China and the United States are slowly making progress towards a Phase One trade deal in the ongoing trade war, which would likely ratchet down trade tensions between the world's two largest economies. Thus far, both countries have lowered barriers on the import of poultry, and Washington is continuing exemptions for U.S. companies doing business with Huawei. The next step would be an in-person meeting between the two trade delegations, although U.S. negotiators are allegedly reluctant to travel to Beijing for further discussions unless China agrees to make solid commitments on intellectual property protection, technology transfers, and agriculture purchases.
While China's chief trade negotiator Liu He says he's "cautiously optimistic" for a preliminary agreement between China and the US, agreements have been in striking distance before and then abruptly disintegrated-- in May of 2018 and 2019, China and the U.S. were close to reaching a deal when one side reneged on the terms. While the Phase One trade deal is smaller in scope, it could yet fall apart if President Trumps signs the newly introduced Hong Kong Human Rights and Democracy Act into law, which China vehemently opposes.
Meanwhile, in a move that may undermine the U.S. dollar's preeminence, China is considering launching its own digital currency within the next year. Chinese media has previously reported that President Xi Jinping is supportive of China developing a digital currency, and it could present a significant challenge to the United States.
Hong Kong remains a key flashpoint for both the U.S. and China, as both sides have taken steps in recent days to address the ongoing situation, where dozens of students are holed up at Polytechnic University, surrounded by police for a sixth day. While over 600 students have already vacated the campus, remaining protesters are said to be armed with molotov cocktails, and other flammable liquids. And members of China's People's Liberation Army, who have largely remained out of site during the unrest, have recently been seen joining Hong Kong residents in cleaning up Hong Kong's streets.
Meanwhile, a Hong Kong court's surprise decision to throw out a month-old mask band that had been introduced using colonial-era emergency powers in the case of "public danger or emergency" provoked a strong response in Beijing. The country's top legislature hinted that it may use the decision as an opportunity to rewrite Hong Kong's legal framework.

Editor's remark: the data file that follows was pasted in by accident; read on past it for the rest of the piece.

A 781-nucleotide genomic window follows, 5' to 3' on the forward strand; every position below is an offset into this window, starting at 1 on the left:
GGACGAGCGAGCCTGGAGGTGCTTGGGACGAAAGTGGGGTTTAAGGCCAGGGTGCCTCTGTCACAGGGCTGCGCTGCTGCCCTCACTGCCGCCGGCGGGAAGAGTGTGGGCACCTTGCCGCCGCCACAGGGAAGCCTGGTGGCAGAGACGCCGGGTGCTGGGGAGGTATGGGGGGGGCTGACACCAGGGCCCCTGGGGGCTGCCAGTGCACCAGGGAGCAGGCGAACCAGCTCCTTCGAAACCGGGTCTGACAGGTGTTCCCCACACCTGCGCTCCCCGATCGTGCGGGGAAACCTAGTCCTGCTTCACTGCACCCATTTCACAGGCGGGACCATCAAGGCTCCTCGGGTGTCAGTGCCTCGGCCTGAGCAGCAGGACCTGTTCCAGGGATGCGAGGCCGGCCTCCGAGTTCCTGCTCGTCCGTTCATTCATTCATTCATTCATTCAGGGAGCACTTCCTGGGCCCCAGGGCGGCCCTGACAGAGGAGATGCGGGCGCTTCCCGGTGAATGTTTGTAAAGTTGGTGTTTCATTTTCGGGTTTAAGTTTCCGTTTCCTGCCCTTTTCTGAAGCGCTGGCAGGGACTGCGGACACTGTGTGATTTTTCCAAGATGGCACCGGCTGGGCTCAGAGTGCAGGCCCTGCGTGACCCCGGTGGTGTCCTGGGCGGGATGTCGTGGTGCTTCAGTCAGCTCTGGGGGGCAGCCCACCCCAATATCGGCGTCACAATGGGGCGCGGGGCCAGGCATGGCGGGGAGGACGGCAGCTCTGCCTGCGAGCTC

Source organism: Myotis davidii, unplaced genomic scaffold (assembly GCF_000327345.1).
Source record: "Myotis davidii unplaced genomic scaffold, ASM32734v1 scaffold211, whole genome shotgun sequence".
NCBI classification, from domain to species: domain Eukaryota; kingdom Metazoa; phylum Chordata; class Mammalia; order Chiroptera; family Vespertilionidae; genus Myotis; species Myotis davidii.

In Washington, the U.S. House of Representatives unanimously passed legislation that would require the US government to annually confirm that Beijing was maintaining Hong Kong's human rights and democracy freedoms. If not, Washington would withdraw the city's special trading status. President Trump signaled his hesitation to support the legislation on Friday, saying that "We have to stand with Hong Kong, but I'm also standing with President Xi, he's a friend of mine, he's an incredible guy."
Hong Kong is preparing for local council elections this weekend, which will widely be interpreted as a referendum for the protesters.
China-owned social media platform TikTok is facing scrutiny from U.S. lawmakers and regulators after Senator Chuck Schumer of New York flagged the company for national security concerns. The video-sharing network, which boasts over a billion downloads and has immense popularity among teenagers, is under review by the U.S Army to determine the possible risk in the military's use of the app, which the military uses to recruit American teenagers. Over half of TikTok's US-based users are between 16 and 24, according to the company.
In response, TikTok has been making attempts to distance itself from the Chinese government, undertaking a rebranding exercise and potentially relocating to Singapore or another Southeast Asian city. In an interview with the New York Times, TikTok CEO Alex Zhu claimed that TikTok stores all user data in Virginia-- not China, and that he would personally reject any requests made by China for personal data on U.S. users.
Not everyone is convinced though, especially those weary of TikTok's Beijing-based owner, ByteDance. In a letter to U.S. Army Secretary Ryan McCarthy, U.S. Senator Chuck Schumer wrote about his concerns over "TikTok's collection and handling of user data...to support and cooperate with intelligence work controlled by the Chinese Communist Party." China-US Focus contributor Eric Harwit dives deeper into the potential challenges of a TikTok-U.S. relationship.
Prepared by China-US Focus editorial teams in Hong Kong and New York, this weekly newsletter offers you snap shots of latest trends and developments emerging from China every week, while adding a dose of historical perspective.